Protecting sectors of strategic importance

Recently however the European Parliament has proposed passing legislation to control foreign (meaning from outside of the EU) investment in the strategic sectors: power, transportation, and telecommunications.

The initiative comes in particular due to inequality being observed in access to investments. Non-EU-based companies have full freedom to invest on the single market, and at times receive state aid from a member state. EU-based firms come up against a range of obstacles on third-country markets which considerably limit their investment options. In relations with China in particular, the European Commission has said in the past that it expects reciprocity in commercial relations. The principle of reciprocity is not respected. An EU-China investment treaty has been under negotiation since 2013, and negotiations continue. For more than 10 years, China has also been negotiating accession to the Government Procurement Agreement (GPA) with the EU. This agreement would provide for reciprocal access to government contracts on the EU and Chinese markets.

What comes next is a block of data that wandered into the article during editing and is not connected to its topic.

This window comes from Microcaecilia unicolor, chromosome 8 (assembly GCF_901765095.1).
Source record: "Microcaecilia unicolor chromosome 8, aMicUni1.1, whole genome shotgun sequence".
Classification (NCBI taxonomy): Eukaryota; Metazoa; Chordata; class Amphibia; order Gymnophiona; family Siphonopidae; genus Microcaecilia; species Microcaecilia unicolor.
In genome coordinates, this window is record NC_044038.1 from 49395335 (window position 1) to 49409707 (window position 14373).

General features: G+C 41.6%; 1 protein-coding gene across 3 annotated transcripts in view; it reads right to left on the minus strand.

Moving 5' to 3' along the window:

At the moment, EU-based contractors do not work on government contracts in China, while there are no restrictions on Chinese firms taking part in tenders in the EU. European public procurement law prohibits discrimination of contractors based on country of origin. The Polish Public Procurement Act only provides for one situation, as an exception, in which a non-GPA contractor, for example a Chinese firm, can be discriminated against legally. This applies to sector-specific supply tenders where products of EU origin do not make up more than 50% of the bid.